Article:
father of the Roman world, or as the o: of liberty; whether he wished to relieve the provinces, or to impoverish the senate and the equestrian order But no sooner had he assumed the reins of government, than he frequently intimated the insufficiency of the tributes, and the necessity of throwing an equitable proportion of the public burden upon Rome and Italy." In the prosecution of this unpopular design, he advanced, however, by cautious and wellweighed steps. e introduction of customs was followed by the establishment of an excise, and the scheme of taxation was completed by an artful assessment on the real and personal property of the Roman citizens, who had been exempted from any kind of contribution above a century and a half. I. In a great empire like that of Rome, a natural balance of money must have gradually established itself. It has been already observed, that as the wealth of the provinces was attracted to the capital by the strong hand of conquest and power; so a considerable part of it was restored to the industrious provinces by the gentle influence of commerce and arts. . In the reign of Augustus and his successors, duties were imposed on every kind of merchandise, which through a thousand channels flowed to the great centre of opulence and luxury; and in whatsoever manner the law was expressed, it was the Roman purchaser, and not the provincial merchant, who paid the tax.(97). The rate of the customs varied from the eighth to the fortieth part of the value of the commodity; and we have a right to suppose that the variation was directed by the unalterable maxims of policy; that a higher duty was fixed on the articles of luxury than on those of necessity, and . the productions raised or manufactured by the labour of the subjects of the empire, were treated with more indulgence than was shown to the pernicious, or at least, the unpopular commerce of Arabia and India.(98) . There is still extant a long but imperfect catalogue of eastern commodities, which about the time of Alexander Severus were subject to the payment of duties; cinnamon, myrrh, pepper, ginger, and the whole tribe of aromatics, a great variety of precious stones, among which the diamond was the most remarkable for its price, and the emerald for its Ho! Parthian, and Babylonian leather, cottons, silks, both raw and manufactured, ebony, ivory, and eunuchs.(100) We may observe that the use and value of those effeminate slaves gradually rose with the decline of the emoire. II. The excise introduced by Augustus after the civil wars, was extremely moderate, but it was general. It seldom exceeded one per cent.; but it comprehended whatever was sold in the markets or by of: auction, from the most considerable purchases of lands and houses, to those minute objects which can only derive a value from their infinite multitude, and daily consumption. Such a tax, as it affects the body of the people, has ever been the occasion of clamour and discontent. An emperor well acquainted with the wants and resources of the state, was obliged to declare by a public edict, that the support of the army depended in a great measure on the produce of the excise.(101) III. When Augustus resolved to establish a permanent military force for the defence of his government against foreign and domestic enemies, he instituted a peculiar treasury for the pay of the soldiers, the rewards of the veterans, and the extraordinary expenses of war. The ample revenue of the excise, though peculiarly appropriated to those uses, was found inadequate. To supply ; deficiency, the emperor suggested a new tax of five per cent... on all legacies and inheritances. But the nobles of Rome were more tenacious of property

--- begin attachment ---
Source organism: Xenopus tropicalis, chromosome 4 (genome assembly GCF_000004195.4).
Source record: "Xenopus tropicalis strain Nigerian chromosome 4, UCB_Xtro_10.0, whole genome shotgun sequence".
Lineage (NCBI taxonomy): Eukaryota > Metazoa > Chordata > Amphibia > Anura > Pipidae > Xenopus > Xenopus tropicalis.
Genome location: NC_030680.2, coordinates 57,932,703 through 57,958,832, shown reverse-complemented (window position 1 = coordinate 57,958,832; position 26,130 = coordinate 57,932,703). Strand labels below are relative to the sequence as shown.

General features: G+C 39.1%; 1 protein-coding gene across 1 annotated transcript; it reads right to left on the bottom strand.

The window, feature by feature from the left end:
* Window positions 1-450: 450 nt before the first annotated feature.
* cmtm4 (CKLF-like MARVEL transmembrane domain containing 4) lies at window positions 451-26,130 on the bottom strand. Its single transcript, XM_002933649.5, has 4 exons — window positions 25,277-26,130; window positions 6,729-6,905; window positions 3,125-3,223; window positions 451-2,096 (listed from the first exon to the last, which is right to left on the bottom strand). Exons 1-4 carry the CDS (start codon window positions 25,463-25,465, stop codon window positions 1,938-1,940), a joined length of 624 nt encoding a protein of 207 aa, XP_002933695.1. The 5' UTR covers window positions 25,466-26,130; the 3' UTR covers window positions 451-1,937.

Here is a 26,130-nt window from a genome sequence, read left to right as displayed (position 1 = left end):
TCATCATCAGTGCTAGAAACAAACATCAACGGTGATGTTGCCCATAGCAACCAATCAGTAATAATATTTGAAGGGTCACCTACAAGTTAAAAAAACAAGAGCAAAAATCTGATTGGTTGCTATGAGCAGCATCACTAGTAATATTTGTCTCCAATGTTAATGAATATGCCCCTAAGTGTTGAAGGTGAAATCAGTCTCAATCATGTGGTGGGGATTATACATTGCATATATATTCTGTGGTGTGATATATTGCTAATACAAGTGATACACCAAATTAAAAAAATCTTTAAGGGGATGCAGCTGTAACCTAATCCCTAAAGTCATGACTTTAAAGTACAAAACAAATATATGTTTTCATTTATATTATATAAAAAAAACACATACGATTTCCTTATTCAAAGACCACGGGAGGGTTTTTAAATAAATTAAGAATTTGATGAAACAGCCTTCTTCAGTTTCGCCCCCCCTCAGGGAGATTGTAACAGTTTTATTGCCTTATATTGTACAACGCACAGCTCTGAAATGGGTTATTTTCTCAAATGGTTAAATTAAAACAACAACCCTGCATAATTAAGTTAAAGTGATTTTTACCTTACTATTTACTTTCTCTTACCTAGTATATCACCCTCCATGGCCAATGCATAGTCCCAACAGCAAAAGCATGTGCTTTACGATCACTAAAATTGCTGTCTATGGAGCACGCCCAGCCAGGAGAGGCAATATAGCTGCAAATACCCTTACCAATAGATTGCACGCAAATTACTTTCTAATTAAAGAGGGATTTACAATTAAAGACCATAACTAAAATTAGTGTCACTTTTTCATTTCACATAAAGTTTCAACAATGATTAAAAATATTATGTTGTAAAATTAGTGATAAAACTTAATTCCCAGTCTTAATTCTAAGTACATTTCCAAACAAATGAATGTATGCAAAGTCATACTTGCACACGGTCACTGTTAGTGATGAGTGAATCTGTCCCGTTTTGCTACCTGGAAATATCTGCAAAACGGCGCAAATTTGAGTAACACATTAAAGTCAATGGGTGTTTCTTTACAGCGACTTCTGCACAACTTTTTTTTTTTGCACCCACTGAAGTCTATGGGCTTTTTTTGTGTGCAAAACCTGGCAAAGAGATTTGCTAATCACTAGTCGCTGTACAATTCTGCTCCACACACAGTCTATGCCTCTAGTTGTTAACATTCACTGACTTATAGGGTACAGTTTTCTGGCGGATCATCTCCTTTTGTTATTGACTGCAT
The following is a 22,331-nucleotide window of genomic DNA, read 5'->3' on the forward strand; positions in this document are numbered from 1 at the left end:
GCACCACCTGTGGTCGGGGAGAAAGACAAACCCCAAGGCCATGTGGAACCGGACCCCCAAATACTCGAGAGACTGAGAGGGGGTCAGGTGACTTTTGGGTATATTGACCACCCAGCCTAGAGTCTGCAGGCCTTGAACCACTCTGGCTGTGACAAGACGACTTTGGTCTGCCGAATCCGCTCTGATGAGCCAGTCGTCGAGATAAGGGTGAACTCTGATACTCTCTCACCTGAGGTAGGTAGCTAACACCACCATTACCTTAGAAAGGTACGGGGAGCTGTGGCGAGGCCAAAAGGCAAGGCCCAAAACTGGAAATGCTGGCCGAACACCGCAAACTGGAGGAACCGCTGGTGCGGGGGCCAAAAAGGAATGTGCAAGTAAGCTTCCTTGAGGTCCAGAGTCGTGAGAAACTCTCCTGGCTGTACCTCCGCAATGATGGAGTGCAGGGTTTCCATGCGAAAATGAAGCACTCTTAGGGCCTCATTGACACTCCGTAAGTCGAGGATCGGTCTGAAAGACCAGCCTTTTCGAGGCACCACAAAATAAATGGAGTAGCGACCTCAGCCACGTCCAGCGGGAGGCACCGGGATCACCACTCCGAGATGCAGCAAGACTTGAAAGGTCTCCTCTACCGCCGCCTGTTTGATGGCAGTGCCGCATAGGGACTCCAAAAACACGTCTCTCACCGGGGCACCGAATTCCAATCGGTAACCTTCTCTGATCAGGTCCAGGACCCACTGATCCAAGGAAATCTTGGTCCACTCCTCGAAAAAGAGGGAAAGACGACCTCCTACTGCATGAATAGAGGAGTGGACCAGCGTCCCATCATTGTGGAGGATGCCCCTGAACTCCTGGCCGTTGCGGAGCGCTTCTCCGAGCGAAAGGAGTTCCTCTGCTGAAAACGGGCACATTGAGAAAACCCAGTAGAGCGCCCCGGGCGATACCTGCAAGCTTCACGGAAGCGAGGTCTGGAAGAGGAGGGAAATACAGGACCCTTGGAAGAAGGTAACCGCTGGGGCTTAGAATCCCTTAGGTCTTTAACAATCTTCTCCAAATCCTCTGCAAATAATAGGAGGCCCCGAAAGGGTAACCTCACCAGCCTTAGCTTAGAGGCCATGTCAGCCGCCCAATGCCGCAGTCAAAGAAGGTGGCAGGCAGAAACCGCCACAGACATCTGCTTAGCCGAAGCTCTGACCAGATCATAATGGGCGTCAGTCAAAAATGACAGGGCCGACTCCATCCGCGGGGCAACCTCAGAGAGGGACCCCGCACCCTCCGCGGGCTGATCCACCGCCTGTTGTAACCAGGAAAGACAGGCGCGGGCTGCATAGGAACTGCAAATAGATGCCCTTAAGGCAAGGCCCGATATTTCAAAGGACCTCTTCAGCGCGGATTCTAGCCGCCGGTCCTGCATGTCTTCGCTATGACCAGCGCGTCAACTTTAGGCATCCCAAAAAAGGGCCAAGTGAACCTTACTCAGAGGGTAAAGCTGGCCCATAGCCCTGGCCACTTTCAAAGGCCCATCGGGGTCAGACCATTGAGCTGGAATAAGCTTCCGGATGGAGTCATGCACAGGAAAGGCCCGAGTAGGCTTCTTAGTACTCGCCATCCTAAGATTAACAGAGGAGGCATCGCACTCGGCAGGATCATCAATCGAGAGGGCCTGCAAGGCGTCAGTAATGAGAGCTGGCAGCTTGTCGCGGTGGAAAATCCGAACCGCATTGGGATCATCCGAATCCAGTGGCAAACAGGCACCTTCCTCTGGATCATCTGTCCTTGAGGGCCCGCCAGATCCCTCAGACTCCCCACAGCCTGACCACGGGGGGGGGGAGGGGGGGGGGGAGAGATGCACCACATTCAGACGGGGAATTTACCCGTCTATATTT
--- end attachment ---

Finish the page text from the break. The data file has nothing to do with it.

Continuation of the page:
§ Tacit. Annal.xiii. 31.t 98) See Pliny (Hist. Natur. 1. vi. c. 23, 1.xii, c.18). His observation, that the Indian commodities were sold at Rome at a hundred times their original price, may give us some notion of the produce of the cussince that original price amounted to more than eight hundred thousand pounds. ". ancients were unacquainted with the art of cutting diamonds. 100) M. Bouchaud, in his treatise de l'Impot chez les Romains, has transcribed this catalogue from the Digest, and attempts to illustrate it by a o: commentary.t to: Tacit. Annal. i. 78. Two years ard, the reduction of the poor kingdom of Cappadocia gave a pretence for diminishing the excise to one-half; but the relief was of very short duration